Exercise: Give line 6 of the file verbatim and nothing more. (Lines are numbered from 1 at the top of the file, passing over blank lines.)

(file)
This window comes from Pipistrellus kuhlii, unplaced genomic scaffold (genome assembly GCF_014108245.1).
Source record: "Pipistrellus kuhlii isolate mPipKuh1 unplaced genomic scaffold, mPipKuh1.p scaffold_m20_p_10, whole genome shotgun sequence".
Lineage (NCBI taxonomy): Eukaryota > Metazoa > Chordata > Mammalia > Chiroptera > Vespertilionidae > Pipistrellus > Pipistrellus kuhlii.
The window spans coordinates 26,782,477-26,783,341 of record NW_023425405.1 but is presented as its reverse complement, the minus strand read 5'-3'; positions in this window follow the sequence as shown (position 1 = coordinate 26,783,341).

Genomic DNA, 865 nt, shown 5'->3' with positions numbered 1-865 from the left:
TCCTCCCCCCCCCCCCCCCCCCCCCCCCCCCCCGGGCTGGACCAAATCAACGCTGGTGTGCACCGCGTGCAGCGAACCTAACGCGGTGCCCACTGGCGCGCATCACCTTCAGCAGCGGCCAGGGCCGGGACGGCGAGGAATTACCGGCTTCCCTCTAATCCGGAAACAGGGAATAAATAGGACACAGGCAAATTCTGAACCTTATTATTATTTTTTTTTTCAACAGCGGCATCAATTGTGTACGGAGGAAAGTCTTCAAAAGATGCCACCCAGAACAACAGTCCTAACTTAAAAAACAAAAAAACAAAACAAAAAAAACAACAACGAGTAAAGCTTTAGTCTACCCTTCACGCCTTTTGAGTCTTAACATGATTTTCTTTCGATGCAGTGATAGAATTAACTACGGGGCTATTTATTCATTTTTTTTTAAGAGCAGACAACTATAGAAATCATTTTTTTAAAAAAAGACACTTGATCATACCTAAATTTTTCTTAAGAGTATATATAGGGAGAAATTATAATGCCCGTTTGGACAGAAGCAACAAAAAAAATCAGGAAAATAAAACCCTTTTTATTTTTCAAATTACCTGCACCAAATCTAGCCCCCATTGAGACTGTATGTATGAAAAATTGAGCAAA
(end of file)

TCCTCCCCCCCCCCCCCCCCCCCCCCCCCCCCCGGGCTGGACCAAATCAACGCTGGTGTGCACCGCGTGCAGCGAACCTAACGCGGTGCCCACTGGCGCGCATCACCTTCAGCAGCGGCCAGGGCCGGGACGGCGAGGAATTACCGGCTTCCCTCTAATCCGGAAACAGGGAATAAATAGGACACAGGCAAATTCTGAACCTTATTATTATTTTTTTTTTCAACAGCGGCATCAATTGTGTACGGAGGAAAGTCTTCAAAAGATGCCACCCAGAACAACAGTCCTAACTTAAAAAACAAAAAAACAAAACAAAAAAAACAACAACGAGTAAAGCTTTAGTCTACCCTTCACGCCTTTTGAGTCTTAACATGATTTTCTTTCGATGCAGTGATAGAATTAACTACGGGGCTATTTATTCATTTTTTTTTAAGAGCAGACAACTATAGAAATCATTTTTTTAAAAAAAGACACTTGATCATACCTAAATTTTTCTTAAGAGTATATATAGGGAGAAATTATAATGCCCGTTTGGACAGAAGCAACAAAAAAAATCAGGAAAATAAAACCCTTTTTATTTTTCAAATTACCTGCACCAAATCTAGCCCCCATTGAGACTGTATGTATGAAAAATTGAGCAAA